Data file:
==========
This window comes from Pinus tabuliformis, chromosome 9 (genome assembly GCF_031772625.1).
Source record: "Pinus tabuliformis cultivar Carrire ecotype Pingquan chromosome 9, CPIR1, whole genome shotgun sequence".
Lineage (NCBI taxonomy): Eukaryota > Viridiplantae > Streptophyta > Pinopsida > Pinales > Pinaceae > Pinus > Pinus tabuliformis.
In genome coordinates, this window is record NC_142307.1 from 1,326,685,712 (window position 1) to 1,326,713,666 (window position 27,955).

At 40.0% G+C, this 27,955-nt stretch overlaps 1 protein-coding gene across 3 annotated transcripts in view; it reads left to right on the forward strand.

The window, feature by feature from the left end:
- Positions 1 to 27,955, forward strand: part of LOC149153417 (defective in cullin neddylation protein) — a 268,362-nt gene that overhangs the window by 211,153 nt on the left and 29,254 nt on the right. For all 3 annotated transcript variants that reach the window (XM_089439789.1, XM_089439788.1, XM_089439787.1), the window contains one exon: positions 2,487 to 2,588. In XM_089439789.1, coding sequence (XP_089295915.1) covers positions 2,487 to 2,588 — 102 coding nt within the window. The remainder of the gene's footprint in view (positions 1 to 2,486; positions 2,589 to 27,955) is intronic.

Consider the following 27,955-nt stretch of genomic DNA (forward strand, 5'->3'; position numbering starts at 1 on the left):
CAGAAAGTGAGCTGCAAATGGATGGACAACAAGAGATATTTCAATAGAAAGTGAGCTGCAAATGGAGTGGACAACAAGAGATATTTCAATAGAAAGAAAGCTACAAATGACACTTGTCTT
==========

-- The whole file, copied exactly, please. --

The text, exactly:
This window comes from Pinus tabuliformis, chromosome 9 (genome assembly GCF_031772625.1).
Source record: "Pinus tabuliformis cultivar Carrire ecotype Pingquan chromosome 9, CPIR1, whole genome shotgun sequence".
Lineage (NCBI taxonomy): Eukaryota > Viridiplantae > Streptophyta > Pinopsida > Pinales > Pinaceae > Pinus > Pinus tabuliformis.
In genome coordinates, this window is record NC_142307.1 from 1,326,685,712 (window position 1) to 1,326,713,666 (window position 27,955).

At 40.0% G+C, this 27,955-nt stretch overlaps 1 protein-coding gene across 3 annotated transcripts in view; it reads left to right on the forward strand.

The window, feature by feature from the left end:
- Positions 1 to 27,955, forward strand: part of LOC149153417 (defective in cullin neddylation protein) — a 268,362-nt gene that overhangs the window by 211,153 nt on the left and 29,254 nt on the right. For all 3 annotated transcript variants that reach the window (XM_089439789.1, XM_089439788.1, XM_089439787.1), the window contains one exon: positions 2,487 to 2,588. In XM_089439789.1, coding sequence (XP_089295915.1) covers positions 2,487 to 2,588 — 102 coding nt within the window. The remainder of the gene's footprint in view (positions 1 to 2,486; positions 2,589 to 27,955) is intronic.

Consider the following 27,955-nt stretch of genomic DNA (forward strand, 5'->3'; position numbering starts at 1 on the left):
CAGAAAGTGAGCTGCAAATGGATGGACAACAAGAGATATTTCAATAGAAAGTGAGCTGCAAATGGAGTGGACAACAAGAGATATTTCAATAGAAAGAAAGCTACAAATGACACTTGTCTT